Chad Le Clos and Katinka Hosszu Snare Titles as Mare Nostrum Series Opens in Monaco

chad-le-clos
Photo Courtesy: Mine Kasapoglu/ISL

Chad Le Clos and Katinka Hosszu Snare Titles as Mare Nostrum Series Opens in Monaco

With the opening of the Mare Nostrum series in Monaco on Saturday, the opportunity for fine-tuning ahead of this summer’s Olympic Games in Tokyo is being offered. Several of the leading names in the sport were in action during the first leg of the three-stop series, including South Africa’s Chad Le Clos and Hungary’s Katinka Hosszu.

Le Clos was in action in the 200-meter butterfly, the event that landed him a gold medal and upset victory over Michael Phelps at the 2012 Olympics in London. Le Clos, who was fourth in the event five years ago in Rio de Janeiro, posted a winning time of 1:56.88 in Monaco, with second place going to Estonia’s Kregor Zirk in 1:57.45.

Hosszu tackled a busy schedule, as is her protocol. The most-impressive performance from the three-time Olympic champion was her 4:38.36 in the 400 individual medley. Hosszu also won the 100 butterfly, although it only took a time of 1:00.62.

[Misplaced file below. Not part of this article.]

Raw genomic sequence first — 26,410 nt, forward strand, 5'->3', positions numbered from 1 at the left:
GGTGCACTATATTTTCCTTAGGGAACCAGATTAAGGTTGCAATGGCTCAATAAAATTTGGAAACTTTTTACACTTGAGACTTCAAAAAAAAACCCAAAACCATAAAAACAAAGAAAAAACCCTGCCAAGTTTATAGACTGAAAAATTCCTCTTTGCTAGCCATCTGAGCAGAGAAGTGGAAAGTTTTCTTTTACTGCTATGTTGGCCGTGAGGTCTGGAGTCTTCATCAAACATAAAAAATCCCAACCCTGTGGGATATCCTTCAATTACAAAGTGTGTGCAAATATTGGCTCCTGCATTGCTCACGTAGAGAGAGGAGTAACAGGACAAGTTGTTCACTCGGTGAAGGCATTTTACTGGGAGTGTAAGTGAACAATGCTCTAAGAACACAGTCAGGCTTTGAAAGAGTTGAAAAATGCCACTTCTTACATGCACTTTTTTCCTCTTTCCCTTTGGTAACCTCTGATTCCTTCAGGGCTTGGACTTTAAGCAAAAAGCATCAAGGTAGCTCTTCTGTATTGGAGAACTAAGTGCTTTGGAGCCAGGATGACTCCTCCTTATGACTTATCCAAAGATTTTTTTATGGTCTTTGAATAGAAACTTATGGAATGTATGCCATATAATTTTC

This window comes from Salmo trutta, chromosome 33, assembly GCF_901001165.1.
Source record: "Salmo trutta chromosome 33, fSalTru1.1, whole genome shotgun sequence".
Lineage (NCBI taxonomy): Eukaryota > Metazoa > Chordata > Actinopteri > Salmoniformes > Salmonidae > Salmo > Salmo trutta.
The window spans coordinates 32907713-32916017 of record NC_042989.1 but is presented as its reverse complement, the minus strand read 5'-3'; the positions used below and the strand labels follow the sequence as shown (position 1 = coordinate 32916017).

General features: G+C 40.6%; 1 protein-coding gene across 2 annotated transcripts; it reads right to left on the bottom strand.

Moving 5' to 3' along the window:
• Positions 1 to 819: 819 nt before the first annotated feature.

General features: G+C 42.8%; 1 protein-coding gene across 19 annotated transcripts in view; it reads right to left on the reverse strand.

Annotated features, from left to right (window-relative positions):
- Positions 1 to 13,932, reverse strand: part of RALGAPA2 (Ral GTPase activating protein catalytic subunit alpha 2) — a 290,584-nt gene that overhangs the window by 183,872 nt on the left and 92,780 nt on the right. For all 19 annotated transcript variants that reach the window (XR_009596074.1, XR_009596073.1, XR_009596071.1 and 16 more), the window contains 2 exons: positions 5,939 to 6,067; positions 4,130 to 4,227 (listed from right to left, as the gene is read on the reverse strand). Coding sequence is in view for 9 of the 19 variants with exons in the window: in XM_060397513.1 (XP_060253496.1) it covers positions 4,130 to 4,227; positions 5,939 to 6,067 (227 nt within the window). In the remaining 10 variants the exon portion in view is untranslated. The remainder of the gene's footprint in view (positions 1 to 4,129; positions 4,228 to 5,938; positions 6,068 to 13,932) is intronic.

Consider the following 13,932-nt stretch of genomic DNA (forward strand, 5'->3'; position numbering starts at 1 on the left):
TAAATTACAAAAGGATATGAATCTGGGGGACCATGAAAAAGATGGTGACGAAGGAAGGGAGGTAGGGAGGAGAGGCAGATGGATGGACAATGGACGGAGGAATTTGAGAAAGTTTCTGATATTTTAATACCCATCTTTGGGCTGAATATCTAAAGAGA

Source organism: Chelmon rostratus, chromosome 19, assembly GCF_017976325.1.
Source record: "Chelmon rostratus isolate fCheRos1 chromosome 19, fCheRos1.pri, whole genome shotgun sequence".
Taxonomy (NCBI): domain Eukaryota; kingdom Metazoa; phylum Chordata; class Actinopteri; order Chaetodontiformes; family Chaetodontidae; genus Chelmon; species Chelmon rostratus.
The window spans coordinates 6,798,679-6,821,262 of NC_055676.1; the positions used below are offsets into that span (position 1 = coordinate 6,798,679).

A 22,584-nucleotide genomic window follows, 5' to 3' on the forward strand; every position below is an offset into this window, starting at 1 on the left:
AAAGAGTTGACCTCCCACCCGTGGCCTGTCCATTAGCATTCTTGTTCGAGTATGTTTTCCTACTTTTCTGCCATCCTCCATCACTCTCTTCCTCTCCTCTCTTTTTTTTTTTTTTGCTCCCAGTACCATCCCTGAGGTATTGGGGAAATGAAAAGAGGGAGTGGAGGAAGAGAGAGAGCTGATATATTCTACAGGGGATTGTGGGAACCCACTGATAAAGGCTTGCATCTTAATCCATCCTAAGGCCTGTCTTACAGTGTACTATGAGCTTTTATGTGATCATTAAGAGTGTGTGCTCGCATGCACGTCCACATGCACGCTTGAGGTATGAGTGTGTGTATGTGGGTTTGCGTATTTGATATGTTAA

France’s Maxime Grousset turned in one of the strongest performances of the session when he prevailed in the 100 freestyle in 48.28, the second spot going to countryman Charles Rihoux in 49.44. Grousset was out in 23.54 and came home in 24.74. In the women’s 200 freestyle, Frenchwoman Charlotte Bonnet topped the field in 1:58.38, with Hosszu next at 2:00.12.

France also received a win from Yohann Ndoye Brouard in the 100 backstroke, thanks to a time of 53.53, while Fantine Lesaffre was quickest in the 200 backstroke in 2:14.99.

Coming off a silver medal in the event at the European Championships, Dutchman Arno Kamminga won the 200 breaststroke in 2:10.39. In the 200 individual medley, Switzerland’s Jeremy Desplanches was the only athlete under two minutes, as he claimed victory in 1:58.46. Tunisia’s Ahmed-Ayoub Hafnaoui went 3:47.79 in the 400 freestyle.

When Yuliya Efimova races at the Tokyo Games, she will embrace a lighter schedule than at past major international meets. Unable to qualify in the 200 breaststroke at the Russian Trials, Efimova is solely focused on the 100 breaststroke, which she won in Monaco in 1:07.08, nearly a second clear of the 1:08.05 of Mexico’s Byanca Rodriguez Villanueva.